We had to come up with some kind of structure so that we could find the most profound logic to illustrate the human flow. To understand from a historical point of view, we studied all kinds of literature and poetry relating to the topic. We looked at what was written in the Bible, the Koran, and how Buddhists talked about human migration, so as to put everything in the context of human knowledge. At the same time, we had to deal with the real difficulties, the sadness and cruelty confronting individual human beings, among them the elderly, babies, and children, and to give them enough space to show their faces, their bodies, and their voices. All those things needed a new structure to hold everything together.
Cineaste: The film starts with refugees first landing in Europe, follows their hard journeys, but does not end exactly with homecoming or settling down. What effect do you hope to achieve through the narrative structure?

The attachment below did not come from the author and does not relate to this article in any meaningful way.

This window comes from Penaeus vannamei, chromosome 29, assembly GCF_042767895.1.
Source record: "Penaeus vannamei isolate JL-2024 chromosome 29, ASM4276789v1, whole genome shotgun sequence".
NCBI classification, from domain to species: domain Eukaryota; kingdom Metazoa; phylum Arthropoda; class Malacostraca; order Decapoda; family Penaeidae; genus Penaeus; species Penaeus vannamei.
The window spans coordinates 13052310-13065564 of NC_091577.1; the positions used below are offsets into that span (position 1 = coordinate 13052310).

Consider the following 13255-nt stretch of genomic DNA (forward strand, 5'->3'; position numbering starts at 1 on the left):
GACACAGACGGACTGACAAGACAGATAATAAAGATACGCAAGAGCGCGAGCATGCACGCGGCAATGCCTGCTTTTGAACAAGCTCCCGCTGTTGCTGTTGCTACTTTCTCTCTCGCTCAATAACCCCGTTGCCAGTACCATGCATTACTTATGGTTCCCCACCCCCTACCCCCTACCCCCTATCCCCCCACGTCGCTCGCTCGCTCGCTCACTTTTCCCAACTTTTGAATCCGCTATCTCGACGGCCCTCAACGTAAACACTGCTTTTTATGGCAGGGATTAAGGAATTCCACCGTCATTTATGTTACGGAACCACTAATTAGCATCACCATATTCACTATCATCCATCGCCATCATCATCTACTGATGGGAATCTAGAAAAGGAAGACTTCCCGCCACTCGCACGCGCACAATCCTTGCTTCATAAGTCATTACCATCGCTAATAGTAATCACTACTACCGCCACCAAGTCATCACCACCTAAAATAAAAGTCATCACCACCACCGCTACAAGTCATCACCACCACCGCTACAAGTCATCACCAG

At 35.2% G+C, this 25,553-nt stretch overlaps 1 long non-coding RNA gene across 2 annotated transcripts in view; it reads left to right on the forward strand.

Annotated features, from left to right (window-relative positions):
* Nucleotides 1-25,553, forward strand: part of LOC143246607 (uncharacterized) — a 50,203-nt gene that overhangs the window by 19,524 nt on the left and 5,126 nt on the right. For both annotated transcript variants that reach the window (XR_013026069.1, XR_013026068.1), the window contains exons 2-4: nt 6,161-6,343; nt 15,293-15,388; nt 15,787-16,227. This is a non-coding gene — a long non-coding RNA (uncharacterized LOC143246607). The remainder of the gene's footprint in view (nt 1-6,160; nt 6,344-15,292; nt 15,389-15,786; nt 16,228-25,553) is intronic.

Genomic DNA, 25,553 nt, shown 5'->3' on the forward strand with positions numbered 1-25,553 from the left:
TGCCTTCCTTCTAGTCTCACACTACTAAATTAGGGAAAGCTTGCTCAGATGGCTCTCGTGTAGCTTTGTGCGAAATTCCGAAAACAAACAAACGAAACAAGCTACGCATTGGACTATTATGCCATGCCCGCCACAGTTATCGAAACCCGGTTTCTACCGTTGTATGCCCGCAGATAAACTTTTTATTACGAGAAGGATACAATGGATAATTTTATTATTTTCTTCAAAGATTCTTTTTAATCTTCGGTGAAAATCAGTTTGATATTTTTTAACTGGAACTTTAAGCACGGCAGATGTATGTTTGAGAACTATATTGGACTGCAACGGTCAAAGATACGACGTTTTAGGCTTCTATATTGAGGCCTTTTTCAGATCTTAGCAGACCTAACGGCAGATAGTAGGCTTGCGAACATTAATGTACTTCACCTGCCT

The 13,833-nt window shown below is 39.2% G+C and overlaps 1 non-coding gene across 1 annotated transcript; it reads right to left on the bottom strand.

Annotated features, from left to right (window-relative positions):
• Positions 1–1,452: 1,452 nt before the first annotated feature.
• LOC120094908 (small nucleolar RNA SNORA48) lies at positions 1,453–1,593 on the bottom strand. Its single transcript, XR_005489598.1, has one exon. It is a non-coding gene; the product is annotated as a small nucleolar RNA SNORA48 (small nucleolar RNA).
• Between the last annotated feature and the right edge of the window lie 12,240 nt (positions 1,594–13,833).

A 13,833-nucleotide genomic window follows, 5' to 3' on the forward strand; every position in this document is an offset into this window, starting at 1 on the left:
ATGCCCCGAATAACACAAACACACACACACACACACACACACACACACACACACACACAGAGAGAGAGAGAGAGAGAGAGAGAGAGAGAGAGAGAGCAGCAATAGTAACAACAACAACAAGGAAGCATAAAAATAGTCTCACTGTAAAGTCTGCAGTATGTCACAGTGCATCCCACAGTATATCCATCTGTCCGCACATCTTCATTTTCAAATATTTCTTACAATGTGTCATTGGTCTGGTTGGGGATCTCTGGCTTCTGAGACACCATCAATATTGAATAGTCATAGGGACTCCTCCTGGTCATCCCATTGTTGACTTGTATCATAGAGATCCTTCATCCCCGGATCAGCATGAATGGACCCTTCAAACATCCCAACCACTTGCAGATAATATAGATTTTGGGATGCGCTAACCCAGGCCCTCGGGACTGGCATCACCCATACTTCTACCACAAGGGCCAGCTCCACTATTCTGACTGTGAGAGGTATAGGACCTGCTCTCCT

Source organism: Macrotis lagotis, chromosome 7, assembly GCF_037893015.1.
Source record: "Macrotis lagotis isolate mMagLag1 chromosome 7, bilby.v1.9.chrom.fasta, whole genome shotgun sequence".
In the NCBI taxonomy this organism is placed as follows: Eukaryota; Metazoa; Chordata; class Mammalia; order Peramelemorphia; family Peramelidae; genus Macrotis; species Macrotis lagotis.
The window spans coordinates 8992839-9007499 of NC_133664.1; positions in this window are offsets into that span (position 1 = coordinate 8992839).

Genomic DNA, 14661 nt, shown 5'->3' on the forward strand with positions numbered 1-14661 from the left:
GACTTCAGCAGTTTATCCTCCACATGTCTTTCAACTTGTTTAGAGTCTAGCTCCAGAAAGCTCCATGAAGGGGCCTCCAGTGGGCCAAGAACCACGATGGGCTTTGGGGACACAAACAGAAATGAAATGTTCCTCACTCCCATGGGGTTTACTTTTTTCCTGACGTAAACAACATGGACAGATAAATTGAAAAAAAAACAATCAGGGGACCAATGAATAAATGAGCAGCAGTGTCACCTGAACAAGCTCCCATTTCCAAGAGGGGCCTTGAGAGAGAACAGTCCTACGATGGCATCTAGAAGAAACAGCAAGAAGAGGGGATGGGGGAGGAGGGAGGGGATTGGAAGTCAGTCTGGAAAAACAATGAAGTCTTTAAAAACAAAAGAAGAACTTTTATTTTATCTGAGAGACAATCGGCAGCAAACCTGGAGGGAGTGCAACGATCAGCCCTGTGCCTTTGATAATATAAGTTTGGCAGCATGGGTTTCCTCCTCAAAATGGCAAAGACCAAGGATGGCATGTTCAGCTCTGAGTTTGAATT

Ai: From the beginning, we understood that we were coping with a situation that we would be incapable of resolving—there would be no tidy conclusion. However, the effort would remain the same. It’s a struggle just like every individual refugee’s struggle. Our film sought to protect and extend life in the most difficult and dangerous way. At the same time, it doesn’t clearly understand what path fate would lead these lives toward. Nothing is guaranteed. There isn’t a right move.